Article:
"I was talking with my dad and he said you have to be careful with this kind of vintage," Berrouet recalls. "It's like eating a ripe melon. You keep eating and eating, but suddenly you get that one bit close to the rind and you've gone too far, and the bad taste is in your mouth."

"Harvest started Sept. 8, finished on the 26th. Three weeks is quite long for us because we are a small estate. But the blocks were behaving differently. It was hard to find the development of maturity. The young vines reacted quite differently from the old vines. The old vines handled the change from wet and cold spring to the warm and dry season better."

Note: These wines were tasted non-blind. Official barrel scores and tasting notes for wines submitted to Wine Spectator's blind tasting here in Bordeaux will be published at the end of my trip.

The 2017 Pétrus is all raspberry and boysenberry puree, which glides through effortlessly, picking up flecks of anise, black tea and mineral. This young wine has a sublime mouthfeel with a long, beguiling perfume through the finish. At first sip it seems a touch lighter in frame than usual, but it steadily puts on weight in the glass. It's easily better than the '11 or '13 version and should settle in somewhere around the '14 in terms of quality.

While Pétrus is essentially a varietal (all-Merlot) that sits solely on the blue clay in the center of the plateau of Pomerol, its neighbors spiral outward from there, with the terroir shifting to clay and gravel and then eventually sand, while Cabernet Franc plays a role as well

At Vieux Château Certan, Guillaume Thienpont works alongside his father Alexandre, sourcing their grapes from a mix of clay and gravel soils. This has become a reference-point estate over the past decade and is also a regular stop for me.

"We have a feeling of relief now," says Guillaume. "We escaped the frost, as did all the estates on the plateau in Pomerol. And then from there the year was early from flowering through the harvest—one of the earliest in 20 years. But even though it is early, we were able to take our time a bit with harvesting. Young-vine Merlot, then we stopped. Then the old-vine Merlot and we stopped, and so on."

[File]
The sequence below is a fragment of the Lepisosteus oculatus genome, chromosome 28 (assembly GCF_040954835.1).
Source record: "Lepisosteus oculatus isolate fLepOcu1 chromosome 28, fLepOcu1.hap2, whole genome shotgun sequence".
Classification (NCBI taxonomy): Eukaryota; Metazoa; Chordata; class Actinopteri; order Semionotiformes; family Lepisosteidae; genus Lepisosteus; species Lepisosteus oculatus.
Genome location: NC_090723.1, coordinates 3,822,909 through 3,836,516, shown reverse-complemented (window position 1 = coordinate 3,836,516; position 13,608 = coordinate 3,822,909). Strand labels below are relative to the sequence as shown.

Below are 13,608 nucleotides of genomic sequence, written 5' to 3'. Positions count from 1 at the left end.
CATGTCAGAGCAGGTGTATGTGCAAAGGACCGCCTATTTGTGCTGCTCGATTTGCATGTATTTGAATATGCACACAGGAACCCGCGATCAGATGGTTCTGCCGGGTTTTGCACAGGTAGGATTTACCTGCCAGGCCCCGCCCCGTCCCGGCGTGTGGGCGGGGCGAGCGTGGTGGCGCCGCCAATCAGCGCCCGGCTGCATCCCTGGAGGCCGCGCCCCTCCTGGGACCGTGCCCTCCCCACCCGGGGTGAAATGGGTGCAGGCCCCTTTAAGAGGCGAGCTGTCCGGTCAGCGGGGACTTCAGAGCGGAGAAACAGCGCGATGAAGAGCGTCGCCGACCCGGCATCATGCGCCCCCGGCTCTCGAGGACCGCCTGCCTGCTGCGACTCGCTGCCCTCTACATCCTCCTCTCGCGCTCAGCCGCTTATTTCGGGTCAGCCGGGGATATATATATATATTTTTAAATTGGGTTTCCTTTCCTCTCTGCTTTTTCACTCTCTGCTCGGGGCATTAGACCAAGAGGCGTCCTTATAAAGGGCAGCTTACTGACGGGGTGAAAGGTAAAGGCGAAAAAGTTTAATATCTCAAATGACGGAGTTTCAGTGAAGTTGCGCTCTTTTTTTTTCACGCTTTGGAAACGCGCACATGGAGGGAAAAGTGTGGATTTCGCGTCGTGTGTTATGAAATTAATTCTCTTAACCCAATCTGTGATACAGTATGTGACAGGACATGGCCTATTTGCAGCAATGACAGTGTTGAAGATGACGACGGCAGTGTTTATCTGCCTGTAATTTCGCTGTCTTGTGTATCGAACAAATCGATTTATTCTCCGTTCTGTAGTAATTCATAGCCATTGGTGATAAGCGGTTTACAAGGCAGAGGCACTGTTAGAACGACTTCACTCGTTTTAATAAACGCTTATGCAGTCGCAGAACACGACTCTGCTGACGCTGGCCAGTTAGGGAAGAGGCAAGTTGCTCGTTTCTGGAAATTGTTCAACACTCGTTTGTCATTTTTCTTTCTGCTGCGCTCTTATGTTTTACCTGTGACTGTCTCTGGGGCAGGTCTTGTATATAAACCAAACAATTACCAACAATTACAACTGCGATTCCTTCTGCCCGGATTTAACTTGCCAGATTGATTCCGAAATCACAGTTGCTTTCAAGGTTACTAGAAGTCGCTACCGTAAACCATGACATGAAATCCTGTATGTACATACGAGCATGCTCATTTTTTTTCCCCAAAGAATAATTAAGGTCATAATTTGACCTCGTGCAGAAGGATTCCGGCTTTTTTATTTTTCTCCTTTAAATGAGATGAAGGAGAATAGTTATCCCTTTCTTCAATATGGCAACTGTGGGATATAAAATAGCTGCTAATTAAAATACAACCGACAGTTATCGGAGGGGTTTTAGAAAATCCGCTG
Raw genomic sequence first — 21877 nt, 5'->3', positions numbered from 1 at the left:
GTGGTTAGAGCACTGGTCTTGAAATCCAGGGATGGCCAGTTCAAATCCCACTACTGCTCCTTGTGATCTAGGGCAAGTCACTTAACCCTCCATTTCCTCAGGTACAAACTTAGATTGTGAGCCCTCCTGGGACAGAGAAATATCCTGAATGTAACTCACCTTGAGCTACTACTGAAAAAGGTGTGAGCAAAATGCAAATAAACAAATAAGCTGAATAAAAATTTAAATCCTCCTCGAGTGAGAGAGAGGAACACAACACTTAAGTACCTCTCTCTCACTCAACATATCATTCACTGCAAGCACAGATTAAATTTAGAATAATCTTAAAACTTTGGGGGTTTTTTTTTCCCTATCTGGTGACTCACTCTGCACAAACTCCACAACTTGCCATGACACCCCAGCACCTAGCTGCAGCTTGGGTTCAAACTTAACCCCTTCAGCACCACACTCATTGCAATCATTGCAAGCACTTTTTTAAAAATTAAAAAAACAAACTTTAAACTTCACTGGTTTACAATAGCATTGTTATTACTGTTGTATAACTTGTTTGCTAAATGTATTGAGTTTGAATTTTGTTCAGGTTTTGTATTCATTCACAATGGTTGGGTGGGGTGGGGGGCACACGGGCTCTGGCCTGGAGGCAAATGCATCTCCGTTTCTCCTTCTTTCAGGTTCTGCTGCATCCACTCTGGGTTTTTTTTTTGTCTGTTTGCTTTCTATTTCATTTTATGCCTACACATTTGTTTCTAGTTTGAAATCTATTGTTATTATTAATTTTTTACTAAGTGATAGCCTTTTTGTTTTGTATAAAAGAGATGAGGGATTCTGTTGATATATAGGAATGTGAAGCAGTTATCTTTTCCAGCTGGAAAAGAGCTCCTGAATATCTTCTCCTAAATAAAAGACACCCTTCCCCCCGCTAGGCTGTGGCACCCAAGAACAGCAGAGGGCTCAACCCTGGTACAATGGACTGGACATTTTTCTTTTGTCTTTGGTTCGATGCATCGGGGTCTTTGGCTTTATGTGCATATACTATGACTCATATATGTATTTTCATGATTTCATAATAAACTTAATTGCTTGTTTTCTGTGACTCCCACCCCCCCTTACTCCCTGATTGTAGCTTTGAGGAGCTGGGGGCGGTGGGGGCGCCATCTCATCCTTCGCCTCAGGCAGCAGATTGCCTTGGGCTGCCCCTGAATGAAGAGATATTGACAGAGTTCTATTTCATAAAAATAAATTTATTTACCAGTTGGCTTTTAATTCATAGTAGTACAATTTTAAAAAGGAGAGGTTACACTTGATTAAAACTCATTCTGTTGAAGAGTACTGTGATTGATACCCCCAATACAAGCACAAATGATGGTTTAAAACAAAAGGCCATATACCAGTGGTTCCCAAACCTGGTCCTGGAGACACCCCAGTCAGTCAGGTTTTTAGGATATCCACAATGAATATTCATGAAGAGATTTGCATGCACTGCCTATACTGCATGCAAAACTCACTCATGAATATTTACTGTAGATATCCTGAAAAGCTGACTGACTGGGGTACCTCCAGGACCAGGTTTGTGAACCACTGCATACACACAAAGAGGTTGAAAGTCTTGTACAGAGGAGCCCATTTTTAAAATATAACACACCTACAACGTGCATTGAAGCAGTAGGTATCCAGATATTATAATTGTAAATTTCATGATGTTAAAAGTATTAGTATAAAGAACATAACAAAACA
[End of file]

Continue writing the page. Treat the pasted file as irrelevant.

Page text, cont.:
Harvest went from Sept. 9 through Oct. 2 and yields here were a respectable 2.7 tons per acre, just a touch less than in 2016. The 81 percent Merlot, 14 Cabernet Framc, 5 Cabernet Sauvignon blend has a bit more Cabernet Sauvignon than usual, as the late-ripening grapes did well in 2017. Aged in its typical two-thirds new oak, the wine checks in at an evenhanded 14.2 percent alcohol.

The 2017 Vieux Château Certan is brimming was dark plum, raspberry and blackberry puree flavors. It's silky, but powerfully rendered, with a terrific bolt of licorice snap through the finish and a long mineral note underneath. All that and it still maintains a sense of freshness. This is another stunner in the making, even in this slightly more modest vintage.

The Thienponts also manage a little vineyard for Alexandre's cousin, Jacques Thienpont.

The inverse of Pétrus, the 2017 Le Pin is also 100 percent Merlot, but from vines situated only on gravel, as opposed to clay. 

"There was a little bit of hydric [stress] on the gravel soils as opposed to clay," says Guillaume. "But not as much as '16."

Aged in 100 percent new oak, it delivers a torrent of blackberry and fig sauce flavors with a light brambly edge weaving throughout. It sports lots of melted licorice and black tea as well, with the fruit kicking into another gear through the finish.